There was also a Level 4-5 heart murmur that I was not told about upon adoption.

 

I discovered this when I took my cat to my Vet, within a few days of adopting the cat. 

Having said that, I called the humane society back and informed them of my disappointment in missing such obvious issues; I spoke directly with the Vet. tech who looked at my cat and basically he apologized and said I could return the cat.   

I asked what would happen to my cat and he wasn't at liberty to say, so I made the decision to keep him.

My point being - try to be proactive and informed, unlike me who took the clean bill of health comment, at face value.

Some places are just so busy, that health issues apparently get over looked.  Yet - in my opinion it's very sloppy.

 

If I were ever to do this again - I would adopt a cat, upon condition of my own Vet. looking him/her over, before committing/bonding with him/her.  I don't think there would be a problem with that request.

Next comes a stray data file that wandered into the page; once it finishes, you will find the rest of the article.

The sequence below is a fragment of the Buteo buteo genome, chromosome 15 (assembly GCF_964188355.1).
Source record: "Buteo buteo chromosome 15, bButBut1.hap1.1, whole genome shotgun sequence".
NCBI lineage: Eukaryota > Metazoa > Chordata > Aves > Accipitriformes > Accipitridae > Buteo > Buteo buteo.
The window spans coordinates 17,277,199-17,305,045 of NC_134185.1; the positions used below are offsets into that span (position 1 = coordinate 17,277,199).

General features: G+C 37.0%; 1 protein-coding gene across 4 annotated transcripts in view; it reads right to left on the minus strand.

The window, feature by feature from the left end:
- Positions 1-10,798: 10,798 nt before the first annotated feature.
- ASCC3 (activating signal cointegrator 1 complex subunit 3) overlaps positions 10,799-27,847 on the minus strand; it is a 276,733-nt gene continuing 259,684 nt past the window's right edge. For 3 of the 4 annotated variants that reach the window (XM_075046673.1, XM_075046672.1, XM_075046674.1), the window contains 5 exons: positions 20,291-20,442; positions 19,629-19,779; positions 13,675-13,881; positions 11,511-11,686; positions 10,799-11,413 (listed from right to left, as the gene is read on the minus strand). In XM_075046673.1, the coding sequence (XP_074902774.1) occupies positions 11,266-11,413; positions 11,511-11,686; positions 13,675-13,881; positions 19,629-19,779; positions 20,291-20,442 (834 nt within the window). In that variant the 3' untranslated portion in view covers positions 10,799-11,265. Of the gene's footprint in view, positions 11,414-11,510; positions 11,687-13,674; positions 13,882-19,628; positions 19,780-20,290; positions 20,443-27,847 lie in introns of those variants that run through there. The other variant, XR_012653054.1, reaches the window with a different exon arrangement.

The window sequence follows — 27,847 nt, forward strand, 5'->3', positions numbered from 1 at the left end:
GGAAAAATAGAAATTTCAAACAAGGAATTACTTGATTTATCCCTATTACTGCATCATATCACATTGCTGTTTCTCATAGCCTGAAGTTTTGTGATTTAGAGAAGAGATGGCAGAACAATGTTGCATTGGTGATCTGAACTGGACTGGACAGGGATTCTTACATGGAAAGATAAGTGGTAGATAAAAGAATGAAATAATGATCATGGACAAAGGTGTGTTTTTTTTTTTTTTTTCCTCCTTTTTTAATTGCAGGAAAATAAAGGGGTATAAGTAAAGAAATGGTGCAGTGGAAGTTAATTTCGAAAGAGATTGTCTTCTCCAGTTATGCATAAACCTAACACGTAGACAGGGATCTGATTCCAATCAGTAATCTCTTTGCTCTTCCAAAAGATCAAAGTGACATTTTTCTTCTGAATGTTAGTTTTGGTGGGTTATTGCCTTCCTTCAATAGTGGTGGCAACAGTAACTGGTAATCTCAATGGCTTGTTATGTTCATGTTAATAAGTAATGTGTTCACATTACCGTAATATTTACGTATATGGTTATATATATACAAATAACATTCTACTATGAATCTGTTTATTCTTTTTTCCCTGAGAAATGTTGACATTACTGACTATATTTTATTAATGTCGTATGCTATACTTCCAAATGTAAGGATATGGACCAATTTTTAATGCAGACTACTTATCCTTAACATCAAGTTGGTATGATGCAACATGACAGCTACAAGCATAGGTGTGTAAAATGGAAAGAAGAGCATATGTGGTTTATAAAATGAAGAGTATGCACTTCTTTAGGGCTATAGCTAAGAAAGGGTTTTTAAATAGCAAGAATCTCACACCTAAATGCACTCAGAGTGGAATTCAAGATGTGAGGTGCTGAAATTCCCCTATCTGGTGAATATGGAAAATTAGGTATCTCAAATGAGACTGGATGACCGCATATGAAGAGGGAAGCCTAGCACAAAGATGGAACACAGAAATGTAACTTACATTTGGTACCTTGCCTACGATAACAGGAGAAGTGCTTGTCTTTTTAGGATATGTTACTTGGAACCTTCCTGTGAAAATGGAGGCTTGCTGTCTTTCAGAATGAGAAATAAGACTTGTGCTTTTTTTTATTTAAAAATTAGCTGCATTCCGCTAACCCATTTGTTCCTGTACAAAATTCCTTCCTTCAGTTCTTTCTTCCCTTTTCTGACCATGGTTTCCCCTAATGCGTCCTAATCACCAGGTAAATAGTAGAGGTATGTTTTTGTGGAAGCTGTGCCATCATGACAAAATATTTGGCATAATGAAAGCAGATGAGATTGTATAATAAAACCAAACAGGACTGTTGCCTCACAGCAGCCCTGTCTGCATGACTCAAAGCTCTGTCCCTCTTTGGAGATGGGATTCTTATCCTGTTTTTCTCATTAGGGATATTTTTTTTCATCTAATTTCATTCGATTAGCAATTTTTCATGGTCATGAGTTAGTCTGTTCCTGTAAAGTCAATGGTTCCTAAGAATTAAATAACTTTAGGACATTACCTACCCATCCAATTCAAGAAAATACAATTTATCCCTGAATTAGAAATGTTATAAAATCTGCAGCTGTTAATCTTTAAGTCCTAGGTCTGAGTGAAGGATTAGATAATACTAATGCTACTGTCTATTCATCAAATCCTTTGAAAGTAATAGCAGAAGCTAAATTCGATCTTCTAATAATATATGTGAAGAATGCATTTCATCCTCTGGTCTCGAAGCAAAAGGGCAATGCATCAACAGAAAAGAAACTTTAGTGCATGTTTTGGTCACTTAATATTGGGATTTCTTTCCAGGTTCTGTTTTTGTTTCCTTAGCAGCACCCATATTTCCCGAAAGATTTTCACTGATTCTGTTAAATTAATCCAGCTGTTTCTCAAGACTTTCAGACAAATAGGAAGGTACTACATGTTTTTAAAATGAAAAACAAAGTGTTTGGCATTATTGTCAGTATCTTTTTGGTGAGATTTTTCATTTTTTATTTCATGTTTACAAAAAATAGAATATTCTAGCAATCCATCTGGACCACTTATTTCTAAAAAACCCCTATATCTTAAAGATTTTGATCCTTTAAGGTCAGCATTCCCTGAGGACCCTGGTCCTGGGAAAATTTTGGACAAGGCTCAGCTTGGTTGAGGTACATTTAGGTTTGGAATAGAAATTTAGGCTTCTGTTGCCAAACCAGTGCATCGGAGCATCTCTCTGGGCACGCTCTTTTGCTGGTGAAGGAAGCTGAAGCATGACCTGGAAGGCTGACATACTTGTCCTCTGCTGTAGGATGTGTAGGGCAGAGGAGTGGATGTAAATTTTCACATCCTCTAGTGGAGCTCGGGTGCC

post #8 of 17
Thread Starter 

I just spoke to the woman from the rescue centre again to check if there's anything she needs me to take with her such as id, utility bills, etc or if it'd be dealt with on another visit and found out some more about Libby. Yesterday when I asked she wasn't certain of Libby's background without checking with someone else but she'd found out now. She told me that Libby was abandoned by her previous owner after having some kittens and has been with them for 9 months now.

 

It makes me so sad that a 3 year old cat has been overlooked for 9 months of it's relatively short life and it makes me want her even more. Hopefully when I meet her everything will be fine, and I can give her a much deserved home where she'll be loved and cared for.

 

She also told me that if I like Libby and she likes me I'd be able to bring her home today too. I didn't expect it'd happen so quickly since most places like to do a home check, but it'll be nice to get her out of a rescue centre and into a loving home a little quicker :)

post #9 of 17
Quote:
Originally Posted by SarahD1987 View Post

I just spoke to the woman from the rescue centre again to check if there's anything she needs me to take with her such as id, utility bills, etc or if it'd be dealt with on another visit and found out some more about Libby. Yesterday when I asked she wasn't certain of Libby's background without checking with someone else but she'd found out now. She told me that Libby was abandoned by her previous owner after having some kittens and has been with them for 9 months now.